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Why I’ll Be Skipping Google Play

Two days ago I posted about Kindle Unlimited and the myriad reasons I was unwilling to sign on with them. Today it’s Google Play.

I was actually surprised to discover (or rediscover, actually) that Google is a vendor where authors can sell their self-published books. Onto the to-do list it went, especially since being on Google Play would have let me write a post about people reading my new short fiction collection on both iPhones and Android phones.

Then I mentioned the plan on Twitter and @DianePatterson dropped a couple of links on me. The first was about the automatic discount that Google Play put on every book they sell (which seems to be about 23%). Since Amazon and other vendors have automatic price matching, an author’s books will suddenly drop everywhere within a day.

More damning is this post, which makes it clear that GPlay reserves the right to give away my books for free, at their own discretion, which of course means that other vendors like Amazon will match that price, killing any revenue they might have generated.

I’ll occasionally criticize Amazon on this blog, but what Google pulls here is a real deal-breaker.

Also, this makes me wish I had the time to cruise through the Kindleboards. I know there’s great information there, but like reddit and AbsoluteWrite, it’s just too big for me to wade into, searching through the noise for some signal.

Mirrored from Harry Connolly. You can comment here but not there.


Aneurin Price
Jul. 25th, 2014 09:32 am (UTC)
>All the vendors know what happens to self-published authors if they drop the prices to zero

Well yes, the answer appears to be that Amazon will join suit

>So far, Google Play is the only one who have done it and harmed authors

But the principal complaint here it that if Google does it, then Amazon will do it too, and that's what causes the actual harm, so nobody wants to let Google provoke the sleeping Amazon beast. If Amazon weren't in the picture, then Google giving away books while still paying the author as if they'd been sold at full price sounds like a great promotion at Google's expense.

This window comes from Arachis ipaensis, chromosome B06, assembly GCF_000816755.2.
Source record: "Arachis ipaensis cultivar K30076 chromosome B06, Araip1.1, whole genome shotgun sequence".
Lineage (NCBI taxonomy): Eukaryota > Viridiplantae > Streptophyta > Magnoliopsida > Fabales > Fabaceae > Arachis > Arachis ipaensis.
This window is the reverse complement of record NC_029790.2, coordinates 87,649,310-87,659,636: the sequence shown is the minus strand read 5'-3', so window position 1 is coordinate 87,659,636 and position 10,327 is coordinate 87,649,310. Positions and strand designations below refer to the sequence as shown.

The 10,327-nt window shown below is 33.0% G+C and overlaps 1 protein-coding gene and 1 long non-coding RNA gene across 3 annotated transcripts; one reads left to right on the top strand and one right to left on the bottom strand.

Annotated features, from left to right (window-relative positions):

This seems an awful lot like Stockholm Syndrome.

Just to check, if some book shop went out and bought 4000 copies of a book, then gave them away to entice people in to the shop, would everyone be similarly upset? If they would, then there are clearly factors in play here that aren't apparent from any of this discussion.

(I'm not trying to imply that your decision was wrong, BTW, because of course you have to live in the unfortunate reality along with the rest of us, but I really am trying to understand how this can be seen as anything but Amazon's fault.)
Jul. 25th, 2014 05:42 pm (UTC)
This seems an awful lot like Stockholm Syndrome.

Welcome to my blog/LiveJournal/Overall online presence!

Frankly, it's rare for me to mention Amazon without also taking a kick at some awful decision they've made; most everything I say about the company is criticism of one kind or another. In fact, this might be the first in a long while in which I talk about them without taking them to task. I'm not praising them, mind you, just laying culpability elsewhere.

I hardly think that's Stockholm Syndrome.

FWIW, other vendors also include price-matching in their contracts. It's just that Amazon is very good at enforcing it.

Anyway, your book shop giving away books doesn't really work, because it doesn't have the same effect on the author. A better analogy would be something like "Hey, it was the bear that bit you. Google only opened the cage."
Aneurin Price
Jul. 26th, 2014 08:48 am (UTC)
Okay, well, I really don't understand this *at all*, but I don't seem to be making any forward progress so I guess I'm going to give up now.